“The pollutant levels have been hazardous to your health, for the most part,” said Anthony Wexler, Ph.D., who is director of the Air Quality Research Center at University of California Davis. When considering how bad the air quality might be, an instructive measure is visibility. “If your visibility is impaired by the smoke, then you shouldn’t be outside, because this is not good for your health.”
Visibility is an important bellwether, especially because there are so few air quality monitors in Mendocino County that can provide accurate air pollution data. With only three government issued monitors in the whole county, visibility is sometimes the only way to figure out if the air you’re breathing is safe.
Starting in August, smoke, largely from the August Complex fire, drifted west from Mendocino National Forest, sinking into the valleys and sticking around for days. Visibility plummeted and the sky turned an unsettling yellow to red, giving the world a dreamlike, amber hue. Last week, the major wind event which fanned the flames of the complex, decreased air quality and pushed plumes of smoke across the county. Hazardous pollution filled air reached well past the coastline and moved far out into the Pacific ocean.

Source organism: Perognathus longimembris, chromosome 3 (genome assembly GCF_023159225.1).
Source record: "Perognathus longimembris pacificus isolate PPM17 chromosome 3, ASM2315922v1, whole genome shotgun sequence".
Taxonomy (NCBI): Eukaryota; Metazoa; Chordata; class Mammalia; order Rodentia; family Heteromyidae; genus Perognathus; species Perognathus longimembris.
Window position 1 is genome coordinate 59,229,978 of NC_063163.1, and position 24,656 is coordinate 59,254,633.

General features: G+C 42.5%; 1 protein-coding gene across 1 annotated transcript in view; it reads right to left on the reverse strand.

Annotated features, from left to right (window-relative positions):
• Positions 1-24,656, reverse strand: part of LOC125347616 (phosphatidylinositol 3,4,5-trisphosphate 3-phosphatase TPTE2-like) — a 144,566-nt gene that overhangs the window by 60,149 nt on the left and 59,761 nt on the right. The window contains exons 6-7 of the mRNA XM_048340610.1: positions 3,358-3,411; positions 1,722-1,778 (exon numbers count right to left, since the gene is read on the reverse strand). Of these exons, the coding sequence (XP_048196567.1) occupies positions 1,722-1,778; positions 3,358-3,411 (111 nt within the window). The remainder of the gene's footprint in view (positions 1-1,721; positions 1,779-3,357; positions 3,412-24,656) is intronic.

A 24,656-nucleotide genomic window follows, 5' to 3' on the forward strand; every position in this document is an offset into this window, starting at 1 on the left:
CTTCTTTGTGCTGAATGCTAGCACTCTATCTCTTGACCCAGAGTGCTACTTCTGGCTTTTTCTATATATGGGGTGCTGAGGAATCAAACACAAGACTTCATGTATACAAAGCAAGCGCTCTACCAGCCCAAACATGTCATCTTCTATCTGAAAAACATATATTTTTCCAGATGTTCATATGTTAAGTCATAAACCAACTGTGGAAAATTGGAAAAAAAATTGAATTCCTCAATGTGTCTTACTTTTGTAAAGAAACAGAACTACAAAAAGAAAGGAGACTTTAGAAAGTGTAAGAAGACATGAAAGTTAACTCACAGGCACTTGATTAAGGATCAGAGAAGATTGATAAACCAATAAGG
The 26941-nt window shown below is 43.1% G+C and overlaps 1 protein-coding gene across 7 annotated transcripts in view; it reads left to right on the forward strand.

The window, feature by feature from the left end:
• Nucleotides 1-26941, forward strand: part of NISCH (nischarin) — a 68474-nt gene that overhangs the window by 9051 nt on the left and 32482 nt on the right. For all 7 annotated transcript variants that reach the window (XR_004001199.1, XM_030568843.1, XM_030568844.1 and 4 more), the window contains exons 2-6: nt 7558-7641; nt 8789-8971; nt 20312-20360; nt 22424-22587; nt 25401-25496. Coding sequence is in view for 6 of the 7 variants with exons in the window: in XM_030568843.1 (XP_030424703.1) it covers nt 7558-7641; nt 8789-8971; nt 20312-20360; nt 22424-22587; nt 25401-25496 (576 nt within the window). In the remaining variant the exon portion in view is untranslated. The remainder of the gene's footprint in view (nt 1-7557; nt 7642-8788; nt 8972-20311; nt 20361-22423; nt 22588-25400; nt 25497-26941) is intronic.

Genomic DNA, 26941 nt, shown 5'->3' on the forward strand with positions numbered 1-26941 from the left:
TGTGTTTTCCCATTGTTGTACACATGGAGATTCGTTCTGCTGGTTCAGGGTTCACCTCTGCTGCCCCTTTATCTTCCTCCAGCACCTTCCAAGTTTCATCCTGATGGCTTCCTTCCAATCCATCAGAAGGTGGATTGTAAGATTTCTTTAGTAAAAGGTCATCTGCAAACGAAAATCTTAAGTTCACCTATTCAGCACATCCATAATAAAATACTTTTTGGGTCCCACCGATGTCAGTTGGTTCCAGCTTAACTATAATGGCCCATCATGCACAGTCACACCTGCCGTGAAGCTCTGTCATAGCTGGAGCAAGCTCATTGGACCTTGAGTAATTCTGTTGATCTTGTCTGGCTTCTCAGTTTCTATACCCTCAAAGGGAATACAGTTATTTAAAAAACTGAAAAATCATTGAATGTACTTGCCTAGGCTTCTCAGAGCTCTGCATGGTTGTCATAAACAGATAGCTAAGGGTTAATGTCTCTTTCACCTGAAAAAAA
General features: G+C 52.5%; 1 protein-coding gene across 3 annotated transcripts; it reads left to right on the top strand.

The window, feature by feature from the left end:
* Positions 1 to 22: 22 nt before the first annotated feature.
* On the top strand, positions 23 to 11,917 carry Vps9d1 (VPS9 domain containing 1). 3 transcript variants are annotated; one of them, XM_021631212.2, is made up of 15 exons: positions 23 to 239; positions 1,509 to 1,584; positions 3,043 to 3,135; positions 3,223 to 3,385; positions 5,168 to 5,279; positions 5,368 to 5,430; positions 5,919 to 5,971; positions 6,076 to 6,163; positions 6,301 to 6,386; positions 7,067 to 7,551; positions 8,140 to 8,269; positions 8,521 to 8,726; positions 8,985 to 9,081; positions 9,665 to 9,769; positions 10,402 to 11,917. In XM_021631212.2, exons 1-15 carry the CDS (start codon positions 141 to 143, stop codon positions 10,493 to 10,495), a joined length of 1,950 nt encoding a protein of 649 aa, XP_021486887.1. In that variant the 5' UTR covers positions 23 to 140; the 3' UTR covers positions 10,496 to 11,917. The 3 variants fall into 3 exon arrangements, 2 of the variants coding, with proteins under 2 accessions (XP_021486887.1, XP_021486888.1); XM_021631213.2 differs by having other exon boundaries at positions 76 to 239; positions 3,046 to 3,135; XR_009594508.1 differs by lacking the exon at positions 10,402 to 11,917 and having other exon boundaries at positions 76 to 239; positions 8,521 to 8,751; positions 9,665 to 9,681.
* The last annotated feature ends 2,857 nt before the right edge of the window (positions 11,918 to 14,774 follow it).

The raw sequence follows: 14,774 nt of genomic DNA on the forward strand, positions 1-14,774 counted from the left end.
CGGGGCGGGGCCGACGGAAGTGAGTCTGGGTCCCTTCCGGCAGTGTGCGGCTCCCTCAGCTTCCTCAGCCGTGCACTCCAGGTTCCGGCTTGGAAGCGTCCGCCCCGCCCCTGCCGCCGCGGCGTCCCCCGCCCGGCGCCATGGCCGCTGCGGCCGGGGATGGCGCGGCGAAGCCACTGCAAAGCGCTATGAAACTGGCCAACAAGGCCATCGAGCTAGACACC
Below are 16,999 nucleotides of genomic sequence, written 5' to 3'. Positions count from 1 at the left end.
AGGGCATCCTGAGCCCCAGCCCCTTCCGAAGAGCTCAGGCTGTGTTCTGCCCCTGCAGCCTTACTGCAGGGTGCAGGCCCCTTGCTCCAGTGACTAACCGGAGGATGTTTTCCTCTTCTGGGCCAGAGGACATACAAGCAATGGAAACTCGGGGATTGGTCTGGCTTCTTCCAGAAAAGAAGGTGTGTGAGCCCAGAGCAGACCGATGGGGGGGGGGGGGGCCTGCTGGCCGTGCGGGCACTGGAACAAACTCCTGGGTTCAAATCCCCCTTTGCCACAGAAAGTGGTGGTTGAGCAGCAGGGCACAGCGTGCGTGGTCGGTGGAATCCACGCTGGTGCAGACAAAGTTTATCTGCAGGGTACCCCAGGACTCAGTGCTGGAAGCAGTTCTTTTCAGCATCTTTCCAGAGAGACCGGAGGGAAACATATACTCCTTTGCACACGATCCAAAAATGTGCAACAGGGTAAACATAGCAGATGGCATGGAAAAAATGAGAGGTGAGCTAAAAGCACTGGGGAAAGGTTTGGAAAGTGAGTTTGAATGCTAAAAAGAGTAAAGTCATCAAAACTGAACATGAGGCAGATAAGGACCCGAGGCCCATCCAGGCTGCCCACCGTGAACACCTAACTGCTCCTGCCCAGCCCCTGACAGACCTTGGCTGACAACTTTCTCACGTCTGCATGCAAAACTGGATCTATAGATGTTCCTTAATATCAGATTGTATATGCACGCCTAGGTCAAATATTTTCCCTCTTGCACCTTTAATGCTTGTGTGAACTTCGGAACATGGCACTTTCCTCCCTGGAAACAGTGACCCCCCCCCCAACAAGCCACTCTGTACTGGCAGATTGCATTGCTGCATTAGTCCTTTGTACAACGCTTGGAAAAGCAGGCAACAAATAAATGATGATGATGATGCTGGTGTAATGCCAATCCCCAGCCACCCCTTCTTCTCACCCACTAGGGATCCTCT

One harmful kind of pollution that comes from wildfires is particle pollution, or particulate matter, which is a mixture of solid and liquid particles found in the air that can cause respiratory and heart problems. The particles can be made up of dust, dirt, soot, smoke, and hundreds of different chemicals. Two types of particle pollution are PM10 and PM2.5.
PM10, particulate matter less than 10 micrometers (10 microns), is visible to the naked eye. It’s the ash you see raining from the sky or coating your car in the morning. For reference, one micrometer is one millionth of a meter and a human hair is around 50 micrometers.